|Initial release||January 2008|
|License||New BSD license|
Dryad is an international disciplinary repository of data underlying scientific and medical publications. Dryad is a curated general-purpose repository that makes data discoverable, freely reusable, and citable. The scientific, educational, and charitable mission of Dryad is to promote the availability of data underlying findings in the scientific literature for research and educational reuse.
The vision of Dryad is a scholarly communication system in which learned societies, publishers, institutions of research and education, funding bodies and other stakeholders collaboratively sustain and promote the preservation and reuse of data underlying the scholarly literature.
Dryad aims to allow researchers to validate published findings, explore new analysis methodologies, re-purpose data for research questions unanticipated by the original authors, and perform synthetic studies such as formal meta-analyses. For many publications, existing data repositories do not capture the whole data package. As a result, many important datasets are not being preserved and are no longer available, or usable, at the time that they are sought by later investigators.
Dryad serves as a repository for tables, spreadsheets, flat files, and all other kinds of published data for which specialized repositories do not already exist. Optimally, authors submit data to Dryad in conjunction with article publication, so that links to the data can be included in the published article. All data files in Dryad are associated with a published article, and are made available for reuse under the terms of a Creative Commons Zero waiver.
Dryad is also a non-profit membership organization registered in the US, providing a forum for all stakeholders to set priorities for the repository, participate in planning, and share knowledge and coordinate action around data policies.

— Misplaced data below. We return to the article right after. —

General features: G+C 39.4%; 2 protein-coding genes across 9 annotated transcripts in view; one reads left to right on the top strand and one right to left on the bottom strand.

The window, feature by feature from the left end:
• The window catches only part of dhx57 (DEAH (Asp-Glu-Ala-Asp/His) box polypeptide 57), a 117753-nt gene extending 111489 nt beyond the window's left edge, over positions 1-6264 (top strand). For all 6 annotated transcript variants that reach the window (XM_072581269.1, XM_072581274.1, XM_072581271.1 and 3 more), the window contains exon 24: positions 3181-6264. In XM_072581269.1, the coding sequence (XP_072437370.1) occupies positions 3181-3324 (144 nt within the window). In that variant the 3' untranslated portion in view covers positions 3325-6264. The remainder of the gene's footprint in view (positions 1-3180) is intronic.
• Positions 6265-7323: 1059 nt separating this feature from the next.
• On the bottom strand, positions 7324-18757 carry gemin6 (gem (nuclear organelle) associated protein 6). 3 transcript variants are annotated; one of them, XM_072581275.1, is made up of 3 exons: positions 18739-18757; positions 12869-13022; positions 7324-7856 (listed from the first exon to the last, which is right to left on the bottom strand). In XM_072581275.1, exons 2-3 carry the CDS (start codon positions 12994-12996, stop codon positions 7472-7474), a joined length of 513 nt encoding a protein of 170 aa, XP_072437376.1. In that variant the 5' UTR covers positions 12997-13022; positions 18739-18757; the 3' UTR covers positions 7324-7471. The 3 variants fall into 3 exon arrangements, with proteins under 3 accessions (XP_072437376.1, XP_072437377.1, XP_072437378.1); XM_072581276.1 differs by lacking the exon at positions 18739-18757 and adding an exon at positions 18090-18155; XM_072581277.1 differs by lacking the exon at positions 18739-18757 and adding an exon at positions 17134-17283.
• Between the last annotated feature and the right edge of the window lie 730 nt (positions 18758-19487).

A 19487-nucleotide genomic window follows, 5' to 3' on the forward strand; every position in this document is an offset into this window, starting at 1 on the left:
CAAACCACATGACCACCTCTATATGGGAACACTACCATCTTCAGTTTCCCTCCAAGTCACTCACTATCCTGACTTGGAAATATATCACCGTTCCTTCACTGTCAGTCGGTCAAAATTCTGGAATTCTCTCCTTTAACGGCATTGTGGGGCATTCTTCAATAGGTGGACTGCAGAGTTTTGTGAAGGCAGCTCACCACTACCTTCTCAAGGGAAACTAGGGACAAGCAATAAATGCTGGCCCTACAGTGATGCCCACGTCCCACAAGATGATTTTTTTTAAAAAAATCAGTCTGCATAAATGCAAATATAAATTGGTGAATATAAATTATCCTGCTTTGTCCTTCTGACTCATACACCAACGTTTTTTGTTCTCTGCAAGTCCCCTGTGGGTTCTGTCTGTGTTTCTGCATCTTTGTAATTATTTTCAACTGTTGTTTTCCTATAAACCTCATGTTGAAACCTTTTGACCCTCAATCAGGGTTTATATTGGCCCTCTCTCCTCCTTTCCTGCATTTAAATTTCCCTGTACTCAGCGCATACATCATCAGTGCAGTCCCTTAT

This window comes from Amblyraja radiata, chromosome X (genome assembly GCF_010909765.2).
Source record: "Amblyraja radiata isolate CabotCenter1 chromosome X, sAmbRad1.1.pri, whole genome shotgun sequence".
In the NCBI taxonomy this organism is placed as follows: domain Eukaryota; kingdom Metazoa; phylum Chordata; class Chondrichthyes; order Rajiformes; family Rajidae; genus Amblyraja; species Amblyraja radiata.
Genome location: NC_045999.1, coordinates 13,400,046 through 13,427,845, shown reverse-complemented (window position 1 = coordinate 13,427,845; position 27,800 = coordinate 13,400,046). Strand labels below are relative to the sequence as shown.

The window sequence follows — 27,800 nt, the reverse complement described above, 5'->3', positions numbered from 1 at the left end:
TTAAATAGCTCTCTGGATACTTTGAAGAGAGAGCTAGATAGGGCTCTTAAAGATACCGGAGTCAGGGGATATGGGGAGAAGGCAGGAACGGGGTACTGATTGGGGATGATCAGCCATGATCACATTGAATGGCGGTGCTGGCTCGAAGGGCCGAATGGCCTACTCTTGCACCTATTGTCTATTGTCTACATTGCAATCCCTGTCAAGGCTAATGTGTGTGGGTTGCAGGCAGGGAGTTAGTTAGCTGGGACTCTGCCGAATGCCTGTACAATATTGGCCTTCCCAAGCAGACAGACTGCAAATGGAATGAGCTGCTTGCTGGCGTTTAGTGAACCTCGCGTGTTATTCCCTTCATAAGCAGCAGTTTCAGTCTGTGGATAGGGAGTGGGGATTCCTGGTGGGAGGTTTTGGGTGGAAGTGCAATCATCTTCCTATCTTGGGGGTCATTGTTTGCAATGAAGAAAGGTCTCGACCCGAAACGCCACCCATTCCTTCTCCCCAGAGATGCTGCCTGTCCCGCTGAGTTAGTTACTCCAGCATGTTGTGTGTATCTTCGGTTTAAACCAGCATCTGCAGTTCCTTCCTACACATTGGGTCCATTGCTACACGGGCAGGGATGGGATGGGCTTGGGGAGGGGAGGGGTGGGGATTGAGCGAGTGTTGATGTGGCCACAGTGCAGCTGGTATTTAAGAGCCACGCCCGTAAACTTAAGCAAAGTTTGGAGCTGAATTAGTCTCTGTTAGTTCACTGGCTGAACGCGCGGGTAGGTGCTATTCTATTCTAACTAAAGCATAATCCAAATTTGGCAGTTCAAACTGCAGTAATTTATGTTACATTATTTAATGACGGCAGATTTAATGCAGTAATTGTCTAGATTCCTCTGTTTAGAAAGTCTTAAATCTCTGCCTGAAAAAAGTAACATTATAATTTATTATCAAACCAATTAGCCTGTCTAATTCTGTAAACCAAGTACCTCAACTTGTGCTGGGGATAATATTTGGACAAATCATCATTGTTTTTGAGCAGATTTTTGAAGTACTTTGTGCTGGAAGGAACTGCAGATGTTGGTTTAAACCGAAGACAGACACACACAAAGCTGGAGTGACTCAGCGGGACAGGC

Dryad enables authors, journals, societies and publishers to facilitate data archiving at the time of publication, when the data are readily available. Data in Dryad receives a permanent, unique Digital object identifier (DOI), which can be included in the published article so that readers are able to access the data. Authors can archive data in Dryad and be assured of its preservation, while satisfying journals' and research funding agencies' mandates to disseminate their research outputs.
Authors submit data to Dryad either when the associated article is under review or has been accepted for publication. The choice depends on whether the journal includes data within the scope of peer reviewer. Authors may also submit data after an article has been published.
Data submission is facilitated by journals sending notices of new manuscripts to Dryad. This saves authors from having to re-enter the bibliographic details when they upload their data files.
Dryad curators review submitted data files and perform quality control on metadata descriptions before inclusion of new content in the repository. Dryad metadata emphasizes simplicity and interoperability, using many elements from the Dublin Core Metadata Initiative and other registered metadata schemes. The Metadata Research Center at the University of North Carolina is developing approaches to automatically generate metadata to describe data in Dryad.